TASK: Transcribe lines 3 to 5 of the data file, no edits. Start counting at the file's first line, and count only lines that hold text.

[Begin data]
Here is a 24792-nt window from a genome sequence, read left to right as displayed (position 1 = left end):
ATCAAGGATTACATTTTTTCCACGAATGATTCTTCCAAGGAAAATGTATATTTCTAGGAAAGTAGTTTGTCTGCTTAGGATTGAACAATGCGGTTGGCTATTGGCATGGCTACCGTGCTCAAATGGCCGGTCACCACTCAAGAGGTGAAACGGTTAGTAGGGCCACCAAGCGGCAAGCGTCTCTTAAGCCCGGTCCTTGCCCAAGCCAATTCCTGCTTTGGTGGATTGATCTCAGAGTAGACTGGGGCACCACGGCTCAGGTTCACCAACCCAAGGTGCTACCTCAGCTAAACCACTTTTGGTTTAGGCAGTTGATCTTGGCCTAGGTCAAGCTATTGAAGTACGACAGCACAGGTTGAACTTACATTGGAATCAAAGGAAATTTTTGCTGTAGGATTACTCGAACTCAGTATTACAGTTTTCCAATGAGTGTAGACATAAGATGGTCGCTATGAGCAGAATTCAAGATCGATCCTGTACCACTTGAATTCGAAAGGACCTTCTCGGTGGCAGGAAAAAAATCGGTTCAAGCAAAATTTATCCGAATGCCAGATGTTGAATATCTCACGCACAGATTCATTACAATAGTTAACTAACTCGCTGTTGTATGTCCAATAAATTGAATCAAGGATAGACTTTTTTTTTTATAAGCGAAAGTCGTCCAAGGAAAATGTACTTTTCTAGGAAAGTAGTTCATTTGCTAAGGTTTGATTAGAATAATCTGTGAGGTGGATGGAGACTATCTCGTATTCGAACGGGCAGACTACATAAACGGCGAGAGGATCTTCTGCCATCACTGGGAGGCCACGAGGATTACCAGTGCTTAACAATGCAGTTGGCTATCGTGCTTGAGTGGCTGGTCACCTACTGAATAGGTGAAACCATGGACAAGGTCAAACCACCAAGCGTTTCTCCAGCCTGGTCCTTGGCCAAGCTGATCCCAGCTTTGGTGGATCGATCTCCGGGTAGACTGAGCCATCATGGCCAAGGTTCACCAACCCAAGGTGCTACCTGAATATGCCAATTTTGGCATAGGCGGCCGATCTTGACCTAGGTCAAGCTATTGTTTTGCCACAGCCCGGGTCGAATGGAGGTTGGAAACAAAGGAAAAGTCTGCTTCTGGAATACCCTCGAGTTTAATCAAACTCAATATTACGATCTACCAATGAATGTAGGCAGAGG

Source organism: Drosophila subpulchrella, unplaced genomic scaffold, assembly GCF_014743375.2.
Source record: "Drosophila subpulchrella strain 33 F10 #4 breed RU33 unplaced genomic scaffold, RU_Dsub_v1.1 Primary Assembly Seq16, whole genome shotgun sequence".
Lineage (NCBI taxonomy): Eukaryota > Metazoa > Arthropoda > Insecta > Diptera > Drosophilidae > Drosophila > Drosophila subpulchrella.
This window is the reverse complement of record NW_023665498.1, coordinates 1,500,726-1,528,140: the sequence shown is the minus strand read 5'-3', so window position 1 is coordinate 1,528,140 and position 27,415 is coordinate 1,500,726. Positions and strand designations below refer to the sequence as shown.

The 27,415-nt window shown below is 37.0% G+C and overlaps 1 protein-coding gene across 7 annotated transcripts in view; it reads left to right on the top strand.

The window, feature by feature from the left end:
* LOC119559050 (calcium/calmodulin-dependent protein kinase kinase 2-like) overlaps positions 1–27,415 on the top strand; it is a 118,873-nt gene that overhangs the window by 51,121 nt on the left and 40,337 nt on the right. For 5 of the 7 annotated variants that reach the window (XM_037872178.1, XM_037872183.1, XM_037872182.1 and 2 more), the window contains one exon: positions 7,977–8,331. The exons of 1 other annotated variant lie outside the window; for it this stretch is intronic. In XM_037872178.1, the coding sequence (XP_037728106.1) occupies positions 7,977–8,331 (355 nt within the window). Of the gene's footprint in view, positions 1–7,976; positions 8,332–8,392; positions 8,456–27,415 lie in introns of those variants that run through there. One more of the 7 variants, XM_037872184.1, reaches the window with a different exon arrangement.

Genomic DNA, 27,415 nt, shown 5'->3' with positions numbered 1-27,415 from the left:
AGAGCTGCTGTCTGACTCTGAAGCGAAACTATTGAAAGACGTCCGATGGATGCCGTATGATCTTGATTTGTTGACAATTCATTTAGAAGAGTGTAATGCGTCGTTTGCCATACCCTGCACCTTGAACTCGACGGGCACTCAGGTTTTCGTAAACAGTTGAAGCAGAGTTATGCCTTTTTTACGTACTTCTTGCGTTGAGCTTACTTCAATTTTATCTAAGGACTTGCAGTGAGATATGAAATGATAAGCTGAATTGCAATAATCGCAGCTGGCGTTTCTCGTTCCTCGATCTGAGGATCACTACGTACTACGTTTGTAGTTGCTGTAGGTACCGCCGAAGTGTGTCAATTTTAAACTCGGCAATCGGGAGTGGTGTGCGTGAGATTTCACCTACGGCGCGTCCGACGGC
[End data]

Source organism: Drosophila subpulchrella, unplaced genomic scaffold, assembly GCF_014743375.2.
Source record: "Drosophila subpulchrella strain 33 F10 #4 breed RU33 unplaced genomic scaffold, RU_Dsub_v1.1 Primary Assembly Seq16, whole genome shotgun sequence".
Lineage (NCBI taxonomy): Eukaryota > Metazoa > Arthropoda > Insecta > Diptera > Drosophilidae > Drosophila > Drosophila subpulchrella.